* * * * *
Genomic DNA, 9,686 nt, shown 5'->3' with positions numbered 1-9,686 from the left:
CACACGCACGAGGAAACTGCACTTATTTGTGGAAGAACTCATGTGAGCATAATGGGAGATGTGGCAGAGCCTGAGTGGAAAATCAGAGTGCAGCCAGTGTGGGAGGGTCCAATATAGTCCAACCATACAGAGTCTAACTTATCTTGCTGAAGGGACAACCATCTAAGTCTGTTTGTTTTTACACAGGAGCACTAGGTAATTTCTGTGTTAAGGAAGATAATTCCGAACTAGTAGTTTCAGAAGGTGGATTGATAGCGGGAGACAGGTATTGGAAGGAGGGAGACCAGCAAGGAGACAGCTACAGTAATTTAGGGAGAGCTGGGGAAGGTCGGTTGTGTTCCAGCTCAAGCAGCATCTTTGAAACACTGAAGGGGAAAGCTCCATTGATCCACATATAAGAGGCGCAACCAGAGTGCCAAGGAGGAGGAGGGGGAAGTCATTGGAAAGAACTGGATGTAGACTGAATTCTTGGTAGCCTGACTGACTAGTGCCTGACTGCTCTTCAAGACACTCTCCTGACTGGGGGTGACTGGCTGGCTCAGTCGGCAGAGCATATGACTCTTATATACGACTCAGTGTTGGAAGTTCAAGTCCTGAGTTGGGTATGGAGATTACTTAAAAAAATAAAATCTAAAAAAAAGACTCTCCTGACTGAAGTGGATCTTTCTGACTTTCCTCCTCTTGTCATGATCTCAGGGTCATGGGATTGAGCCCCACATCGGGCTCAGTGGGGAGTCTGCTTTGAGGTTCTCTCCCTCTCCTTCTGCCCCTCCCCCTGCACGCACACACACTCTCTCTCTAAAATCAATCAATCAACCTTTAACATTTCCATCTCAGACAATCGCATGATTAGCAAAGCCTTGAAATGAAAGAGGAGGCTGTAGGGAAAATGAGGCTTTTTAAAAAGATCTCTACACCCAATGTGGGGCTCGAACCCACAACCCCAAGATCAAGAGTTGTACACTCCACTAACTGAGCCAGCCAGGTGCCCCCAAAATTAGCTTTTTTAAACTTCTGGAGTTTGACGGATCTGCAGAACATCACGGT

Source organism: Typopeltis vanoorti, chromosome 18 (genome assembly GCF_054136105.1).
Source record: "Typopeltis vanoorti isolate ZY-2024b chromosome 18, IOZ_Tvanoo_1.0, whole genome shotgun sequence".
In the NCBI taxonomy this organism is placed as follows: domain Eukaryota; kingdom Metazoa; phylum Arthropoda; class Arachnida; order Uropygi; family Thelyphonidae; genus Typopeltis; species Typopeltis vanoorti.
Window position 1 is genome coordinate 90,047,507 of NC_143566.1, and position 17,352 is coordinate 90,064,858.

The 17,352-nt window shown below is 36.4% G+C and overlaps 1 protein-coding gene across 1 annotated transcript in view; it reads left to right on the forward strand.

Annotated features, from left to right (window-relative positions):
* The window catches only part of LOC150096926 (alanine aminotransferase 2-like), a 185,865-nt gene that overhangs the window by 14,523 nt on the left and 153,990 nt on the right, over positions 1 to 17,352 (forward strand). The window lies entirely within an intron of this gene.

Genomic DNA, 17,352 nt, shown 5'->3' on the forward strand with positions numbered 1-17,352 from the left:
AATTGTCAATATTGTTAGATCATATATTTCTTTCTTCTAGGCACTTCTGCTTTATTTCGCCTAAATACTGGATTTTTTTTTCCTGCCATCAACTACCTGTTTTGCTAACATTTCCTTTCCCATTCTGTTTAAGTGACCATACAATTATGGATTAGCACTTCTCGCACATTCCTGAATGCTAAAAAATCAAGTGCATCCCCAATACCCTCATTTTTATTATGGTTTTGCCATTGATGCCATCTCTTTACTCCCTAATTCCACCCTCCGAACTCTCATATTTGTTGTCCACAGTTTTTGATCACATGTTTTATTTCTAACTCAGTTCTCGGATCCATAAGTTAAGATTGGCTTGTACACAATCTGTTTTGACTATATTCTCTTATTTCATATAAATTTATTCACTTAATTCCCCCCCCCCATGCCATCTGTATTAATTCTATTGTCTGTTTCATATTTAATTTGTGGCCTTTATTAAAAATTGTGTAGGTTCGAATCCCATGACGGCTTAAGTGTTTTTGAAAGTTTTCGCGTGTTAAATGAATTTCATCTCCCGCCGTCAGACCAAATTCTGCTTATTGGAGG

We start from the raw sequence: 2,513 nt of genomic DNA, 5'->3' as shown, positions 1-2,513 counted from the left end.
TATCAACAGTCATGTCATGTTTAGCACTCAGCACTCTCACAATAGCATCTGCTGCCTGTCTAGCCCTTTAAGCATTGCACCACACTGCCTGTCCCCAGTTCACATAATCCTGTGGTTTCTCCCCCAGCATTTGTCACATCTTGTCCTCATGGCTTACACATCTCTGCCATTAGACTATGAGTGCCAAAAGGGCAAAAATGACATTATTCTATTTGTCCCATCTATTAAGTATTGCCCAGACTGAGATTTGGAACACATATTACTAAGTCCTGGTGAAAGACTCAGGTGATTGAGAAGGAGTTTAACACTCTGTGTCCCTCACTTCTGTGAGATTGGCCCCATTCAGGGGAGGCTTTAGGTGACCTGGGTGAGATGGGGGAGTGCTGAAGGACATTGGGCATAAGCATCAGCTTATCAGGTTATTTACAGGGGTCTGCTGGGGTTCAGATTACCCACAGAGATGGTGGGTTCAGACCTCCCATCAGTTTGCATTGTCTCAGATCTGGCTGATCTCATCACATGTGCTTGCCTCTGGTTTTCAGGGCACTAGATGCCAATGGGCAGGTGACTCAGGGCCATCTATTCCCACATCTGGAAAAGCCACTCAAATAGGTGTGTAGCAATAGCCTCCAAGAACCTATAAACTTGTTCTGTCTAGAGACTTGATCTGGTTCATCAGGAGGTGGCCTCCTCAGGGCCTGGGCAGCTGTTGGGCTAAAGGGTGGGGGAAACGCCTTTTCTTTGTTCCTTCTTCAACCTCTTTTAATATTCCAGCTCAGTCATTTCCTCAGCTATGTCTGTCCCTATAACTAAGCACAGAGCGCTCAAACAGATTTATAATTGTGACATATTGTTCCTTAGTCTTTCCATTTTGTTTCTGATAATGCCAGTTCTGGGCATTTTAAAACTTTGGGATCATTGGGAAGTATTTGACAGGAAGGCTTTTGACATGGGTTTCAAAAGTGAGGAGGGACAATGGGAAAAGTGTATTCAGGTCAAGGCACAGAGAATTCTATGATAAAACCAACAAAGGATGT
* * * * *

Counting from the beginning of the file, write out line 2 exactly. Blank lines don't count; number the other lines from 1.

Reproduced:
CACACGCACGAGGAAACTGCACTTATTTGTGGAAGAACTCATGTGAGCATAATGGGAGATGTGGCAGAGCCTGAGTGGAAAATCAGAGTGCAGCCAGTGTGGGAGGGTCCAATATAGTCCAACCATACAGAGTCTAACTTATCTTGCTGAAGGGACAACCATCTAAGTCTGTTTGTTTTTACACAGGAGCACTAGGTAATTTCTGTGTTAAGGAAGATAATTCCGAACTAGTAGTTTCAGAAGGTGGATTGATAGCGGGAGACAGGTATTGGAAGGAGGGAGACCAGCAAGGAGACAGCTACAGTAATTTAGGGAGAGCTGGGGAAGGTCGGTTGTGTTCCAGCTCAAGCAGCATCTTTGAAACACTGAAGGGGAAAGCTCCATTGATCCACATATAAGAGGCGCAACCAGAGTGCCAAGGAGGAGGAGGGGGAAGTCATTGGAAAGAACTGGATGTAGACTGAATTCTTGGTAGCCTGACTGACTAGTGCCTGACTGCTCTTCAAGACACTCTCCTGACTGGGGGTGACTGGCTGGCTCAGTCGGCAGAGCATATGACTCTTATATACGACTCAGTGTTGGAAGTTCAAGTCCTGAGTTGGGTATGGAGATTACTTAAAAAAATAAAATCTAAAAAAAAGACTCTCCTGACTGAAGTGGATCTTTCTGACTTTCCTCCTCTTGTCATGATCTCAGGGTCATGGGATTGAGCCCCACATCGGGCTCAGTGGGGAGTCTGCTTTGAGGTTCTCTCCCTCTCCTTCTGCCCCTCCCCCTGCACGCACACACACTCTCTCTCTAAAATCAATCAATCAACCTTTAACATTTCCATCTCAGACAATCGCATGATTAGCAAAGCCTTGAAATGAAAGAGGAGGCTGTAGGGAAAATGAGGCTTTTTAAAAAGATCTCTACACCCAATGTGGGGCTCGAACCCACAACCCCAAGATCAAGAGTTGTACACTCCACTAACTGAGCCAGCCAGGTGCCCCCAAAATTAGCTTTTTTAAACTTCTGGAGTTTGACGGATCTGCAGAACATCACGGT